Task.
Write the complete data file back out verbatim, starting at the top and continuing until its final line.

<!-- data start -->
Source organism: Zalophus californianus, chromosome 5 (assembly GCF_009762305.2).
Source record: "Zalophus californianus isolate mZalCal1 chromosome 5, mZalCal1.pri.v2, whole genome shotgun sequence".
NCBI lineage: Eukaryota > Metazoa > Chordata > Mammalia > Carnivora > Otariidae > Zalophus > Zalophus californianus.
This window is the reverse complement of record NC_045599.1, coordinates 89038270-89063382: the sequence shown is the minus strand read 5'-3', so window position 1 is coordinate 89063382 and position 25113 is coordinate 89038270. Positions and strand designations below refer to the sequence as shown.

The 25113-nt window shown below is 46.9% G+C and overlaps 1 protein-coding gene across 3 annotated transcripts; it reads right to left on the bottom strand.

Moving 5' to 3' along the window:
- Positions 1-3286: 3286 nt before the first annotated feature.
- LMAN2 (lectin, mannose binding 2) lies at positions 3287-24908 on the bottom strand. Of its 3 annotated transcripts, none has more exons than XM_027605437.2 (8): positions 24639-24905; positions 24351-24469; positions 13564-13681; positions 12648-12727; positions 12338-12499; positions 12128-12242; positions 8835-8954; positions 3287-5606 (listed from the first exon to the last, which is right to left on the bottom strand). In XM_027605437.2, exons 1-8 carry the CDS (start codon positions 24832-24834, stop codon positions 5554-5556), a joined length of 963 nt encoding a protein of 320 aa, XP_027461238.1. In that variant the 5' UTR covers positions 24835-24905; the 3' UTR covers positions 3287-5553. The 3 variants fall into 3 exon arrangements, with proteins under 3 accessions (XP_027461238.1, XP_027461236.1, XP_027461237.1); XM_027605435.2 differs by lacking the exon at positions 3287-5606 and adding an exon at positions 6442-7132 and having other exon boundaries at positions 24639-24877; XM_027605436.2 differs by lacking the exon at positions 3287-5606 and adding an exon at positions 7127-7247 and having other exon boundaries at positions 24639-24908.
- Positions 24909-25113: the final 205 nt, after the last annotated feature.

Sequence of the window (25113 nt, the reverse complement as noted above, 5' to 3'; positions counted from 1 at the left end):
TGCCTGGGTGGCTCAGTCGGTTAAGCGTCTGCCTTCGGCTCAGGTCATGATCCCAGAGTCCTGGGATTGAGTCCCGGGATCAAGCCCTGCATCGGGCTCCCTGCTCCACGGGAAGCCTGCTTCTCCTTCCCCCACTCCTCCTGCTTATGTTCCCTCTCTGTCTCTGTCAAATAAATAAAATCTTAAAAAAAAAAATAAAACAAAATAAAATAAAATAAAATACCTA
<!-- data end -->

Source organism: Zalophus californianus, chromosome 5 (assembly GCF_009762305.2).
Source record: "Zalophus californianus isolate mZalCal1 chromosome 5, mZalCal1.pri.v2, whole genome shotgun sequence".
NCBI lineage: Eukaryota > Metazoa > Chordata > Mammalia > Carnivora > Otariidae > Zalophus > Zalophus californianus.
This window is the reverse complement of record NC_045599.1, coordinates 89038270-89063382: the sequence shown is the minus strand read 5'-3', so window position 1 is coordinate 89063382 and position 25113 is coordinate 89038270. Positions and strand designations below refer to the sequence as shown.

The 25113-nt window shown below is 46.9% G+C and overlaps 1 protein-coding gene across 3 annotated transcripts; it reads right to left on the bottom strand.

Moving 5' to 3' along the window:
- Positions 1-3286: 3286 nt before the first annotated feature.
- LMAN2 (lectin, mannose binding 2) lies at positions 3287-24908 on the bottom strand. Of its 3 annotated transcripts, none has more exons than XM_027605437.2 (8): positions 24639-24905; positions 24351-24469; positions 13564-13681; positions 12648-12727; positions 12338-12499; positions 12128-12242; positions 8835-8954; positions 3287-5606 (listed from the first exon to the last, which is right to left on the bottom strand). In XM_027605437.2, exons 1-8 carry the CDS (start codon positions 24832-24834, stop codon positions 5554-5556), a joined length of 963 nt encoding a protein of 320 aa, XP_027461238.1. In that variant the 5' UTR covers positions 24835-24905; the 3' UTR covers positions 3287-5553. The 3 variants fall into 3 exon arrangements, with proteins under 3 accessions (XP_027461238.1, XP_027461236.1, XP_027461237.1); XM_027605435.2 differs by lacking the exon at positions 3287-5606 and adding an exon at positions 6442-7132 and having other exon boundaries at positions 24639-24877; XM_027605436.2 differs by lacking the exon at positions 3287-5606 and adding an exon at positions 7127-7247 and having other exon boundaries at positions 24639-24908.
- Positions 24909-25113: the final 205 nt, after the last annotated feature.

Sequence of the window (25113 nt, the reverse complement as noted above, 5' to 3'; positions counted from 1 at the left end):
TGCCTGGGTGGCTCAGTCGGTTAAGCGTCTGCCTTCGGCTCAGGTCATGATCCCAGAGTCCTGGGATTGAGTCCCGGGATCAAGCCCTGCATCGGGCTCCCTGCTCCACGGGAAGCCTGCTTCTCCTTCCCCCACTCCTCCTGCTTATGTTCCCTCTCTGTCTCTGTCAAATAAATAAAATCTTAAAAAAAAAAATAAAACAAAATAAAATAAAATAAAATACCTA